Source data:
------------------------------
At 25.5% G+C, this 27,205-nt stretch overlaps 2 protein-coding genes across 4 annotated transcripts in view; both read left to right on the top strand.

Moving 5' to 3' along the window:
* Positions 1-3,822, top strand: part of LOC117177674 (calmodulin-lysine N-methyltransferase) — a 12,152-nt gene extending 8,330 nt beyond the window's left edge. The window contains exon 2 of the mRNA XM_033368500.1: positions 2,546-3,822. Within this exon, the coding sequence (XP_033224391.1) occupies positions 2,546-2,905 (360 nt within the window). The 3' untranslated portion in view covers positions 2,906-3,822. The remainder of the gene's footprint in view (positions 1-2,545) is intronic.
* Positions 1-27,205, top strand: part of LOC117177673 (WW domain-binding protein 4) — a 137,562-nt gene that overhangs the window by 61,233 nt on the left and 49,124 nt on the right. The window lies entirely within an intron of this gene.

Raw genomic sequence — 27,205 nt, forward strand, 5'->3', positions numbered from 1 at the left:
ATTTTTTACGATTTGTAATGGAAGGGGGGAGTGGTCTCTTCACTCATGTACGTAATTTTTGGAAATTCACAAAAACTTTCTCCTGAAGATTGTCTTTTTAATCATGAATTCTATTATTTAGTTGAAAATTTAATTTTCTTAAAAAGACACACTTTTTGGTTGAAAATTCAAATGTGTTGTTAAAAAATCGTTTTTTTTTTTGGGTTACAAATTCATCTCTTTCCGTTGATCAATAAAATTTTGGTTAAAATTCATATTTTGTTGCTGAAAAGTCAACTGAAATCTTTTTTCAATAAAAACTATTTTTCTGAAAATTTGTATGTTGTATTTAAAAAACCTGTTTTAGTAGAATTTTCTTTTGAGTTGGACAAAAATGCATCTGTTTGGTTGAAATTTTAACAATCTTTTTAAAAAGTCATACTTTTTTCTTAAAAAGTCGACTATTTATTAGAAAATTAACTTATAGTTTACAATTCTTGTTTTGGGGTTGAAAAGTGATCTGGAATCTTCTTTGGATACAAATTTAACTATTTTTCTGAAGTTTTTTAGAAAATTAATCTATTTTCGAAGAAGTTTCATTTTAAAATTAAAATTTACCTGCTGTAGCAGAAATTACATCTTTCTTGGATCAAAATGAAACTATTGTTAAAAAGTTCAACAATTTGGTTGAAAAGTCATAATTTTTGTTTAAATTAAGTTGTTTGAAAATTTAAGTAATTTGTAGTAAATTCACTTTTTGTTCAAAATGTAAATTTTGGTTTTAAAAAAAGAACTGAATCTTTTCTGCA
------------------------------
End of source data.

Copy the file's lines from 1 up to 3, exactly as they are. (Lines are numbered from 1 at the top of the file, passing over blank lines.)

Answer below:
At 25.5% G+C, this 27,205-nt stretch overlaps 2 protein-coding genes across 4 annotated transcripts in view; both read left to right on the top strand.

Moving 5' to 3' along the window:
* Positions 1-3,822, top strand: part of LOC117177674 (calmodulin-lysine N-methyltransferase) — a 12,152-nt gene extending 8,330 nt beyond the window's left edge. The window contains exon 2 of the mRNA XM_033368500.1: positions 2,546-3,822. Within this exon, the coding sequence (XP_033224391.1) occupies positions 2,546-2,905 (360 nt within the window). The 3' untranslated portion in view covers positions 2,906-3,822. The remainder of the gene's footprint in view (positions 1-2,545) is intronic.